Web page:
Spring is here and the tree buds are starting to pop. Red maple (Acer rubrum) is among the first to flower, revealing little tassles of red and orange. The leaves will emerge a bit later.
Silver maple (Acer saccharinum) is another early bloomer. Perhaps this tree was named after its silvery flowers.
Beech trees are late comers — the long skinny buds and last year’s leaves are still holding tight. They are easy to spot in the woods before everything greens up.
Remember all that snow and how heavy it was? If you find trees arching over a trail or at odd angles in the woods, that may be a sign that it survived a heavy load of snow like these hemlocks. Trees are amazingly resilient and strong.
Before long the trees will be greening up and a new season of growth, with the sounds of birds, insects, and wildlife, will return. Take a walk through the woods. Look how small we are compared to the trees!
Do you feel inspired, in awe, empowered or claustrophobic under a canopy of trees? More than 80% of NY State Parks and Historic Sites are covered in forest, so you can find spots like this in a park near you.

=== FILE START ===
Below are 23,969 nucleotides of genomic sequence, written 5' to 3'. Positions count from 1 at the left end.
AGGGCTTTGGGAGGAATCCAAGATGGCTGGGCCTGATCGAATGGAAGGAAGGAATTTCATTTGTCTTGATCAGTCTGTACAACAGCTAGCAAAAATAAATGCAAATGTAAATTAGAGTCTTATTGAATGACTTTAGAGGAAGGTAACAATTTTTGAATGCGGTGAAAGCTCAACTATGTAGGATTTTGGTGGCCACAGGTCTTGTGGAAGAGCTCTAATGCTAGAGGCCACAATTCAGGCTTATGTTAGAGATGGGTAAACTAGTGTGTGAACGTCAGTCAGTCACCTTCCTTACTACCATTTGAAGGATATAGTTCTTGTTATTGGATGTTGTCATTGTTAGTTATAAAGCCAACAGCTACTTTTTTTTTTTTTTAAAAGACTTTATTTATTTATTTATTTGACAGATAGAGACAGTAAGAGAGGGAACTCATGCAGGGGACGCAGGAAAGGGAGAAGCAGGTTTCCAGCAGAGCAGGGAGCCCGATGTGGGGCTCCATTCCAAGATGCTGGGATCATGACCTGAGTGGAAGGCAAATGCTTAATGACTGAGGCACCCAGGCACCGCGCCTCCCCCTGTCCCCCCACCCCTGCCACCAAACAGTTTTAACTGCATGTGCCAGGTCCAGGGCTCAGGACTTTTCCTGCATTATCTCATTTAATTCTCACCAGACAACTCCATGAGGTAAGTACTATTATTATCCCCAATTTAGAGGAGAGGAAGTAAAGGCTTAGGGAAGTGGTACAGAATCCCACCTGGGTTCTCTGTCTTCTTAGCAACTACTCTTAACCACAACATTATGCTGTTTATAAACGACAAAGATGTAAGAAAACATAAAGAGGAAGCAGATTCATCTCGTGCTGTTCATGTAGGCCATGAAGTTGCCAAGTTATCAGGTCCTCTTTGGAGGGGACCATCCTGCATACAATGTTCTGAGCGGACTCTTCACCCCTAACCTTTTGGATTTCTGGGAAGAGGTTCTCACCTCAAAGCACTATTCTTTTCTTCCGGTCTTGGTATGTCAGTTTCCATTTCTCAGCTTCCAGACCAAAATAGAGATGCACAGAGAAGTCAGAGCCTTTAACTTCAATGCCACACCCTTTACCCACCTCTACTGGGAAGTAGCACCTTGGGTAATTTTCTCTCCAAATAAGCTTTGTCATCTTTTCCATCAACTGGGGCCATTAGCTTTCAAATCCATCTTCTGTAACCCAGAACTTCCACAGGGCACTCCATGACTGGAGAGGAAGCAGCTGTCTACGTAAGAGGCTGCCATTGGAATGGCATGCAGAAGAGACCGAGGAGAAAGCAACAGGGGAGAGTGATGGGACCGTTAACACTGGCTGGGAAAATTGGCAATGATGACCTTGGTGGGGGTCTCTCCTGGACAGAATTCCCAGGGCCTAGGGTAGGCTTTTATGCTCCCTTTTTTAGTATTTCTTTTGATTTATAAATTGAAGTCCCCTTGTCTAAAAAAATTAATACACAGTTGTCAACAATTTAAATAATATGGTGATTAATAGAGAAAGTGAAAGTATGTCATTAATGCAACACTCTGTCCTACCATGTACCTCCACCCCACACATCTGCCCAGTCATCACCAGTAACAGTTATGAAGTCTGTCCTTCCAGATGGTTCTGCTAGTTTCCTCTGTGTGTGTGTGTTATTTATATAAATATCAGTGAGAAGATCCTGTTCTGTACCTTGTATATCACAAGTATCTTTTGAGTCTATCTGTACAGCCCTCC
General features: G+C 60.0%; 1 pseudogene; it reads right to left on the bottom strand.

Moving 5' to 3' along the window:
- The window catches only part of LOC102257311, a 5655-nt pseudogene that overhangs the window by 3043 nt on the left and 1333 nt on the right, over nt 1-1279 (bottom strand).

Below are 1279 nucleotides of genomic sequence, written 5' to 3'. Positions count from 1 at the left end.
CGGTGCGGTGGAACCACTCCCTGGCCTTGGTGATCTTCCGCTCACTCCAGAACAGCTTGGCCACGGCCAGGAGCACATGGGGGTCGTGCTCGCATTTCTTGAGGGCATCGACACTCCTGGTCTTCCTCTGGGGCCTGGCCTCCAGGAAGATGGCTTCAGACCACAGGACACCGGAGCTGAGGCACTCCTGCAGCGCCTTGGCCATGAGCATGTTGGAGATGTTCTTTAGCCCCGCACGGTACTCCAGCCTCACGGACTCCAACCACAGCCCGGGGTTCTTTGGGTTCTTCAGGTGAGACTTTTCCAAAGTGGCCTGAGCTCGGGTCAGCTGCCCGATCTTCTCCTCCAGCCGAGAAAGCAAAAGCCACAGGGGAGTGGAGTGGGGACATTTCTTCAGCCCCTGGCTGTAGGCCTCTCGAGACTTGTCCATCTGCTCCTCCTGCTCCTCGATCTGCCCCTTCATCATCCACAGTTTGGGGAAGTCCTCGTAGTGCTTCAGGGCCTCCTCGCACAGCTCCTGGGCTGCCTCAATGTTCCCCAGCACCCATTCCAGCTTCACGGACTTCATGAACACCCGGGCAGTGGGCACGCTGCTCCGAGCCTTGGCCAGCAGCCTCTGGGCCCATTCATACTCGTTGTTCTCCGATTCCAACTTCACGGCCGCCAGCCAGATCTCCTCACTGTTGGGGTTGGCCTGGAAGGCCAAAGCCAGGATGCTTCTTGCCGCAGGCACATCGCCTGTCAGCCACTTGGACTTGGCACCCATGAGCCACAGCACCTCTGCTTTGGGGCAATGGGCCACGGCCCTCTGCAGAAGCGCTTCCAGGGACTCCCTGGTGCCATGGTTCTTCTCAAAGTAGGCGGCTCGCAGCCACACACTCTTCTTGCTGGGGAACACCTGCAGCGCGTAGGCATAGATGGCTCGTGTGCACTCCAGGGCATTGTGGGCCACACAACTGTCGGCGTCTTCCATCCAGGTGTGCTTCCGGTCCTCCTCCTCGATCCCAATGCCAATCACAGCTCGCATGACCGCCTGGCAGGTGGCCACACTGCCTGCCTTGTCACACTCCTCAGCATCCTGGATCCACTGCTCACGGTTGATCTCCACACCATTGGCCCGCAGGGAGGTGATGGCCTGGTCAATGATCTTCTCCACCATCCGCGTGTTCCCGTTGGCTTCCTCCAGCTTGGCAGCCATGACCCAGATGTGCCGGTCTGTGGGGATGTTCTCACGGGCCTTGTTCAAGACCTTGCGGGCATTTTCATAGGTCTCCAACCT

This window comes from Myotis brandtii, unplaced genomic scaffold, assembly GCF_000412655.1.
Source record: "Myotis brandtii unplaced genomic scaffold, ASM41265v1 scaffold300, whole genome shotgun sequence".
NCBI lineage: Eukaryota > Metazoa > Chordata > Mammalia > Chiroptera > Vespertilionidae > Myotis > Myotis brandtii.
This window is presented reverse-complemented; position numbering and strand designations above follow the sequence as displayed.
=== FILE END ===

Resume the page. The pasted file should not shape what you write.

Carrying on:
Perhaps you prefer viewing the trees from a distance or sitting under a favorite tree. NYS Historic Sites are great places for this: Crown Point on Lake Champlain (below), Olana on the Hudson, Sackets Harbor on Lake Ontario, Lorenzo in Cazenovia, or Hyde Hall at Glimmerglass are a few spots to enjoy big trees.
Take a little time this Arbor Day to appreciate our tall tree friends and spring into action with some walks in the woods or a stroll along a tree-lined path.
Post and photos by Julie Lundgren, State Parks Ecologist, NY Natural Heritage Program, NYNHP. NYNHP works in partnership with State Parks to survey and map rare species and natural communities in the parks to aid in stewardship of their natural resources.